Gourd Carvers of Nigeria

The 14th century art of the Yoruba is found in the bronze sculptures

The carving tradition is now practiced on gourds and wood

Daily use gourd utensils

9th Century Carved gourds

The intricate carving is amazing!

Gourd Music in later articles

THE CALABASH (dried gourd)

We know that the gourd was domesticated in Africa over 4,000 years ago.  Nigeria, in particular the area of old Yoruba Empire, is a center for traditional gourd use and art.  The calabash (hard shell gourd) fruit is still widely used as a kitchen utensil and ritual use.  The dried gourds are carved by men and are used to serve food or drink, as well as containers for storing medicines and food. 

The smaller gourd is made into water or ink containers, or they are split and become dishes or ladles.  Large, spherical calabashes are fitted with handles and are used as primitive rafts by fisherman.  More commonly, the larger calabashes are cut in halves to hold grain and other dry materials, or they are sold to the pastoral Nigerian groups as milk containers.  These are first finished with white clay, which is rubbed over the already carved and dampened surface of the calabash.  Hausa often use the calabash as musical instruments.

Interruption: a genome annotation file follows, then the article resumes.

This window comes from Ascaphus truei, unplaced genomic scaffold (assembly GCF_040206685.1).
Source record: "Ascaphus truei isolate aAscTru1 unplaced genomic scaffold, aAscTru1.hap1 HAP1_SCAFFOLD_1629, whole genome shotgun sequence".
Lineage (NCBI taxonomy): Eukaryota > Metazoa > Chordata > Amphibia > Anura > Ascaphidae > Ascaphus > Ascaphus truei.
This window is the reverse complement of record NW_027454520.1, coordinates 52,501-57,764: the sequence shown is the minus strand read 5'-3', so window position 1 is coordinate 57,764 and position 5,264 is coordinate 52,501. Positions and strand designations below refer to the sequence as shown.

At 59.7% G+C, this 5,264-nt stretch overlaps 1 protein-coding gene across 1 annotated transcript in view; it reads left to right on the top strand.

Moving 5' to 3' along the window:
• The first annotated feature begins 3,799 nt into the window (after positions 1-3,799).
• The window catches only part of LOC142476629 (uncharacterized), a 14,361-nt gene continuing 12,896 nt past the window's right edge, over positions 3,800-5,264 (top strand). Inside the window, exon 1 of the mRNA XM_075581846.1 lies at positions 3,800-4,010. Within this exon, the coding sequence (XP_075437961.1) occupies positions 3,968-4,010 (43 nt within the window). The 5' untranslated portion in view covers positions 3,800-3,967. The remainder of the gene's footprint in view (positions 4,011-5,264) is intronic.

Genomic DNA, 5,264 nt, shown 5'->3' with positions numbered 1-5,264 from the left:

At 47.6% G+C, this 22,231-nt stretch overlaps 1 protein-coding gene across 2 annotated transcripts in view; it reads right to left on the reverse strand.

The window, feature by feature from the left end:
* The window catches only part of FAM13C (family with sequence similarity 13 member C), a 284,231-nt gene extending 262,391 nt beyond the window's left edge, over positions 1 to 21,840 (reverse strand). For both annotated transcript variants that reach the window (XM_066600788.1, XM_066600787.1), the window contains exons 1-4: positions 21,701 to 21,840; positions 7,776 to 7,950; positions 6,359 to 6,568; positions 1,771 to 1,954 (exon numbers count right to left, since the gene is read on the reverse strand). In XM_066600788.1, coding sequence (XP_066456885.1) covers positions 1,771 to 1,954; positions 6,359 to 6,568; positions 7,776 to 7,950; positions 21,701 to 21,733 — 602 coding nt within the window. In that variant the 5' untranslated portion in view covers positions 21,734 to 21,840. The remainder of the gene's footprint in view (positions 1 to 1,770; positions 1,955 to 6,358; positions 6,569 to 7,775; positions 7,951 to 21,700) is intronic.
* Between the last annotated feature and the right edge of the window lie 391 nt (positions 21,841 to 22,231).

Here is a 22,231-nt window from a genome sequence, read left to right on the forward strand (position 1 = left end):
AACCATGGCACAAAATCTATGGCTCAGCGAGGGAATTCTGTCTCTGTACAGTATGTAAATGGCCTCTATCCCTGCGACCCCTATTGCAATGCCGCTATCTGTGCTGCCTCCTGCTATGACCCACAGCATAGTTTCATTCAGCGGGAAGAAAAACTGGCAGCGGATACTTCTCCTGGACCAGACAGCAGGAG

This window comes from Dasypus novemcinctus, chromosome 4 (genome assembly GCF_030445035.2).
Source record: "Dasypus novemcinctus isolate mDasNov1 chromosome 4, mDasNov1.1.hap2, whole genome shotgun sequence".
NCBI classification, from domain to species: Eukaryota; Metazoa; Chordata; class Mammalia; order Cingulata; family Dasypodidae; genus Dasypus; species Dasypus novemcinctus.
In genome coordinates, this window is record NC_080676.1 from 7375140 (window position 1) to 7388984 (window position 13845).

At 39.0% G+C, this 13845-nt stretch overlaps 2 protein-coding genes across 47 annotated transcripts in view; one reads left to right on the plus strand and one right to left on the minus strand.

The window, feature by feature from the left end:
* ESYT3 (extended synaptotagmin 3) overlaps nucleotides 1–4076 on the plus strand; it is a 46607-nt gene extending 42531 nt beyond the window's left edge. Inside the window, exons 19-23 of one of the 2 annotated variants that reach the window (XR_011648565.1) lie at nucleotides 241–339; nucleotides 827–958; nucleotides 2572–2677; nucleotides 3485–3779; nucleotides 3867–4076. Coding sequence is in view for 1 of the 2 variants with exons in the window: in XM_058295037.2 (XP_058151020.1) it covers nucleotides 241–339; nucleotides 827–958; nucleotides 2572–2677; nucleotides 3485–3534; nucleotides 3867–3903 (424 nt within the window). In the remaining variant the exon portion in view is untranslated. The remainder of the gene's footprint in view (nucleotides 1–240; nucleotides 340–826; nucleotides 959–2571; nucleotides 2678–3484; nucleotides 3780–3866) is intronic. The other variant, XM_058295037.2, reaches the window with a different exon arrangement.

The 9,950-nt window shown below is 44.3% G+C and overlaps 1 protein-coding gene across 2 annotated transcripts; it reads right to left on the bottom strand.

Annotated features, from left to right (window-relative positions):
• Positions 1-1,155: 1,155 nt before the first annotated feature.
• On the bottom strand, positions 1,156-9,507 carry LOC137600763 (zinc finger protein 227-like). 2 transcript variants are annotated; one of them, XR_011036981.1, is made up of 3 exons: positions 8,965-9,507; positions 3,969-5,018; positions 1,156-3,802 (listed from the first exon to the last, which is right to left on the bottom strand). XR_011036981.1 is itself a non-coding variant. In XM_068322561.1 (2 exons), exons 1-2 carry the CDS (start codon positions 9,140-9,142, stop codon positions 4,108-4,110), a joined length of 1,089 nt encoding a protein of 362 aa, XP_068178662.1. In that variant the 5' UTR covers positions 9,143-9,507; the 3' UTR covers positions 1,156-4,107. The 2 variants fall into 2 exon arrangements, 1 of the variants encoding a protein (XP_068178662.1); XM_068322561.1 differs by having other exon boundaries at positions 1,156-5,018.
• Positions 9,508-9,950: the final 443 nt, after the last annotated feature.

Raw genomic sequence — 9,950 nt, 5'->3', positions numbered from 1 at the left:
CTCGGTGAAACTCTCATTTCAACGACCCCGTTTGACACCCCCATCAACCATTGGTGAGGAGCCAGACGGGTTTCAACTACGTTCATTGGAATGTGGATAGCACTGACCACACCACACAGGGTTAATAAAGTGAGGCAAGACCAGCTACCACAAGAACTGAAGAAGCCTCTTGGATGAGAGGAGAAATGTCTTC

The men do most of the calabash decoration among the Hausa and Yoruba people of Nigeria and Western Africa. Gourd carving is the exclusive preserve of men of the Nigerian Yoruba.  Gourd carving predates the fourteenth century and can be traced to the area surrounding the ancient walled city of Oko-Lie, where six guilds or families of carvers are all related except one.  These Yoruba carvers see their efforts as an artistic process with precise designs and painstaking attention to detail. 

Modern items like plastic cups, bowls and food warmers have taken over many functions of the calabash in most modern homes.  The carvers hold to the belief that “In the next three or five years, modern items will no longer become fashionable because they are seasonal.  People will go back to using traditional items like the calabash.  In the nearest future, it will definitely pick up again.  It is a tradition that cannot be ignored.”

In the meantime, it is quite common for calabashes with inscriptions like “Wishing You A Happy Married Life”, “Happy Retirement”, “Happy Birthday” or “Safe Journey” to be presented as gifts depending on the occasion.  A contemporary Nigerian living room will have a couple of these gourds hung on the walls.

Governments, from local to federal, have become big customers of the carvers by ordering gourds with the Nigerian coat of arms to be presented to visiting foreign or government dignitaries.

We will discuss musical instruments and every day containers in other articles.

Internet sources for more study
Lesson Plan: Nigeria/Lessons/Calabash
Gourd Carving: 2008_11_16_archive

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